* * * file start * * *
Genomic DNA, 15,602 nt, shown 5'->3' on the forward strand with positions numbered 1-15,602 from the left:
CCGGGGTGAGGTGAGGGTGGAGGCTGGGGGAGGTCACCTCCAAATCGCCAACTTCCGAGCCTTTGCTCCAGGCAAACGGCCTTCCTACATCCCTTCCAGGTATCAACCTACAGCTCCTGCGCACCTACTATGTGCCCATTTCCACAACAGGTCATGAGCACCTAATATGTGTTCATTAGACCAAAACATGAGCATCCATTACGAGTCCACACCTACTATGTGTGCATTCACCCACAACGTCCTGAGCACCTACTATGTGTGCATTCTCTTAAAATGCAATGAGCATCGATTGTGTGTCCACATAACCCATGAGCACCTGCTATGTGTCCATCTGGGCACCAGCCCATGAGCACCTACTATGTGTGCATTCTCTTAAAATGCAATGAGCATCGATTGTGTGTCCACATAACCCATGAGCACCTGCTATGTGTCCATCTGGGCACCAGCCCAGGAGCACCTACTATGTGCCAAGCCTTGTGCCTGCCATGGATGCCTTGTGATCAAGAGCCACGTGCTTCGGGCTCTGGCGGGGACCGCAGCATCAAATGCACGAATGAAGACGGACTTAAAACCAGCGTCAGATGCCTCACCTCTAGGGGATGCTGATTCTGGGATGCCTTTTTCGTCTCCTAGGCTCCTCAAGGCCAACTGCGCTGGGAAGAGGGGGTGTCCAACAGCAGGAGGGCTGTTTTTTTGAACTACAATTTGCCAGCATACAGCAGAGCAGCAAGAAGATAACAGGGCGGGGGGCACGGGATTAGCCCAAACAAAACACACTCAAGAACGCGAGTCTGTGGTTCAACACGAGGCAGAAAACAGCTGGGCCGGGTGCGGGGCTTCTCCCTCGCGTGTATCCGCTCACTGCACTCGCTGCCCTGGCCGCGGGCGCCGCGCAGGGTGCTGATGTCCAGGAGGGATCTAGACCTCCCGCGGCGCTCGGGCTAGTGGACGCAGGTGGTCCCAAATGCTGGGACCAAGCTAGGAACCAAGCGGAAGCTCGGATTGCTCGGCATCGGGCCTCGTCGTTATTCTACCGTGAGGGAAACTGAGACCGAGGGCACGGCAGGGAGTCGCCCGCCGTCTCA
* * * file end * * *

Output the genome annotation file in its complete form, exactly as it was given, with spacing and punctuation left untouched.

Genomic DNA, 15,602 nt, shown 5'->3' on the forward strand with positions numbered 1-15,602 from the left:
CCGGGGTGAGGTGAGGGTGGAGGCTGGGGGAGGTCACCTCCAAATCGCCAACTTCCGAGCCTTTGCTCCAGGCAAACGGCCTTCCTACATCCCTTCCAGGTATCAACCTACAGCTCCTGCGCACCTACTATGTGCCCATTTCCACAACAGGTCATGAGCACCTAATATGTGTTCATTAGACCAAAACATGAGCATCCATTACGAGTCCACACCTACTATGTGTGCATTCACCCACAACGTCCTGAGCACCTACTATGTGTGCATTCTCTTAAAATGCAATGAGCATCGATTGTGTGTCCACATAACCCATGAGCACCTGCTATGTGTCCATCTGGGCACCAGCCCATGAGCACCTACTATGTGTGCATTCTCTTAAAATGCAATGAGCATCGATTGTGTGTCCACATAACCCATGAGCACCTGCTATGTGTCCATCTGGGCACCAGCCCAGGAGCACCTACTATGTGCCAAGCCTTGTGCCTGCCATGGATGCCTTGTGATCAAGAGCCACGTGCTTCGGGCTCTGGCGGGGACCGCAGCATCAAATGCACGAATGAAGACGGACTTAAAACCAGCGTCAGATGCCTCACCTCTAGGGGATGCTGATTCTGGGATGCCTTTTTCGTCTCCTAGGCTCCTCAAGGCCAACTGCGCTGGGAAGAGGGGGTGTCCAACAGCAGGAGGGCTGTTTTTTTGAACTACAATTTGCCAGCATACAGCAGAGCAGCAAGAAGATAACAGGGCGGGGGGCACGGGATTAGCCCAAACAAAACACACTCAAGAACGCGAGTCTGTGGTTCAACACGAGGCAGAAAACAGCTGGGCCGGGTGCGGGGCTTCTCCCTCGCGTGTATCCGCTCACTGCACTCGCTGCCCTGGCCGCGGGCGCCGCGCAGGGTGCTGATGTCCAGGAGGGATCTAGACCTCCCGCGGCGCTCGGGCTAGTGGACGCAGGTGGTCCCAAATGCTGGGACCAAGCTAGGAACCAAGCGGAAGCTCGGATTGCTCGGCATCGGGCCTCGTCGTTATTCTACCGTGAGGGAAACTGAGACCGAGGGCACGGCAGGGAGTCGCCCGCCGTCTCA